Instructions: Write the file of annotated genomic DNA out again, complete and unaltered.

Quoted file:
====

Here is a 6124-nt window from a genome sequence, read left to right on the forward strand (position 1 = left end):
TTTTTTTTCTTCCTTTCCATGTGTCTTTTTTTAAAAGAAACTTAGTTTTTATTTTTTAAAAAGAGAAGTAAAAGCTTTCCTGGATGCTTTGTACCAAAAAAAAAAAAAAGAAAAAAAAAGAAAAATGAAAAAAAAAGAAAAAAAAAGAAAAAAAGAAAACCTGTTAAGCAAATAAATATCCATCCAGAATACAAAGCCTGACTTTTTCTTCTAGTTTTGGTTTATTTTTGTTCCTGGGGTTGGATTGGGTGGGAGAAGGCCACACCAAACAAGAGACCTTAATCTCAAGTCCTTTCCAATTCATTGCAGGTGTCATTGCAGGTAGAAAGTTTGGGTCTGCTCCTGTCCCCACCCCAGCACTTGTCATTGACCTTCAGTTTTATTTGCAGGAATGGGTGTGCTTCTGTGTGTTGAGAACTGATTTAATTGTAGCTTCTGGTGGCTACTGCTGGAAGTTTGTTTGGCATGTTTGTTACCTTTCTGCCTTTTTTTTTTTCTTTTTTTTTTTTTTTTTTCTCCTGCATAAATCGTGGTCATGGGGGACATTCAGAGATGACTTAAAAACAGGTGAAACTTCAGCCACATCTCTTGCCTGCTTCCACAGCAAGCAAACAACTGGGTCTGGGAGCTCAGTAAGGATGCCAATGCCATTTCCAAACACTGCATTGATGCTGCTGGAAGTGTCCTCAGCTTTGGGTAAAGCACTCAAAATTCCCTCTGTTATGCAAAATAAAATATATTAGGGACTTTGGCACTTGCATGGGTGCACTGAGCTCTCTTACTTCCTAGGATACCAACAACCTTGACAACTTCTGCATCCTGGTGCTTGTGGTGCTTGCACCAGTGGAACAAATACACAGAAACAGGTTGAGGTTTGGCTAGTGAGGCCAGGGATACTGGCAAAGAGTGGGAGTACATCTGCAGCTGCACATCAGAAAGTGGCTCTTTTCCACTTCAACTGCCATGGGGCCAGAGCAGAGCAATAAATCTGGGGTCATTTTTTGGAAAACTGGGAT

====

Here is a 6124-nt window from a genome sequence, read left to right on the forward strand (position 1 = left end):
TTTTTTTTCTTCCTTTCCATGTGTCTTTTTTTAAAAGAAACTTAGTTTTTATTTTTTAAAAAGAGAAGTAAAAGCTTTCCTGGATGCTTTGTACCAAAAAAAAAAAAAAGAAAAAAAAAGAAAAATGAAAAAAAAAGAAAAAAAAAGAAAAAAAGAAAACCTGTTAAGCAAATAAATATCCATCCAGAATACAAAGCCTGACTTTTTCTTCTAGTTTTGGTTTATTTTTGTTCCTGGGGTTGGATTGGGTGGGAGAAGGCCACACCAAACAAGAGACCTTAATCTCAAGTCCTTTCCAATTCATTGCAGGTGTCATTGCAGGTAGAAAGTTTGGGTCTGCTCCTGTCCCCACCCCAGCACTTGTCATTGACCTTCAGTTTTATTTGCAGGAATGGGTGTGCTTCTGTGTGTTGAGAACTGATTTAATTGTAGCTTCTGGTGGCTACTGCTGGAAGTTTGTTTGGCATGTTTGTTACCTTTCTGCCTTTTTTTTTTTCTTTTTTTTTTTTTTTTTTCTCCTGCATAAATCGTGGTCATGGGGGACATTCAGAGATGACTTAAAAACAGGTGAAACTTCAGCCACATCTCTTGCCTGCTTCCACAGCAAGCAAACAACTGGGTCTGGGAGCTCAGTAAGGATGCCAATGCCATTTCCAAACACTGCATTGATGCTGCTGGAAGTGTCCTCAGCTTTGGGTAAAGCACTCAAAATTCCCTCTGTTATGCAAAATAAAATATATTAGGGACTTTGGCACTTGCATGGGTGCACTGAGCTCTCTTACTTCCTAGGATACCAACAACCTTGACAACTTCTGCATCCTGGTGCTTGTGGTGCTTGCACCAGTGGAACAAATACACAGAAACAGGTTGAGGTTTGGCTAGTGAGGCCAGGGATACTGGCAAAGAGTGGGAGTACATCTGCAGCTGCACATCAGAAAGTGGCTCTTTTCCACTTCAACTGCCATGGGGCCAGAGCAGAGCAATAAATCTGGGGTCATTTTTTGGAAAACTGGGAT